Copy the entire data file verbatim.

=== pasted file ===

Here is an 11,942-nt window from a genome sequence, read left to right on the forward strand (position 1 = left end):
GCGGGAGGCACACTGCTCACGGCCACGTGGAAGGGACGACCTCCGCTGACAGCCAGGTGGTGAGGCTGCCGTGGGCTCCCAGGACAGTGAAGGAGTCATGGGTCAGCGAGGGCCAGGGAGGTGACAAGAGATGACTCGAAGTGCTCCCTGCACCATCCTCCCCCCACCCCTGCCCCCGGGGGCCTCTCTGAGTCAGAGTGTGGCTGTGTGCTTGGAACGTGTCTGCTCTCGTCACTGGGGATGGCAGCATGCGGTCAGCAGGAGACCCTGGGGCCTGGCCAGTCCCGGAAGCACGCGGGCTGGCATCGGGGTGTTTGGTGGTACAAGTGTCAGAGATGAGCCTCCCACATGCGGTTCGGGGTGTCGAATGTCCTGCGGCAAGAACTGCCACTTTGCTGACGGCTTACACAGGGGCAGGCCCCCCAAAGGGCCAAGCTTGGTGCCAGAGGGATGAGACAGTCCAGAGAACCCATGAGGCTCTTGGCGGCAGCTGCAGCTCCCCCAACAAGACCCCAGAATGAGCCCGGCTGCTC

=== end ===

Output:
Here is an 11,942-nt window from a genome sequence, read left to right on the forward strand (position 1 = left end):
GCGGGAGGCACACTGCTCACGGCCACGTGGAAGGGACGACCTCCGCTGACAGCCAGGTGGTGAGGCTGCCGTGGGCTCCCAGGACAGTGAAGGAGTCATGGGTCAGCGAGGGCCAGGGAGGTGACAAGAGATGACTCGAAGTGCTCCCTGCACCATCCTCCCCCCACCCCTGCCCCCGGGGGCCTCTCTGAGTCAGAGTGTGGCTGTGTGCTTGGAACGTGTCTGCTCTCGTCACTGGGGATGGCAGCATGCGGTCAGCAGGAGACCCTGGGGCCTGGCCAGTCCCGGAAGCACGCGGGCTGGCATCGGGGTGTTTGGTGGTACAAGTGTCAGAGATGAGCCTCCCACATGCGGTTCGGGGTGTCGAATGTCCTGCGGCAAGAACTGCCACTTTGCTGACGGCTTACACAGGGGCAGGCCCCCCAAAGGGCCAAGCTTGGTGCCAGAGGGATGAGACAGTCCAGAGAACCCATGAGGCTCTTGGCGGCAGCTGCAGCTCCCCCAACAAGACCCCAGAATGAGCCCGGCTGCTC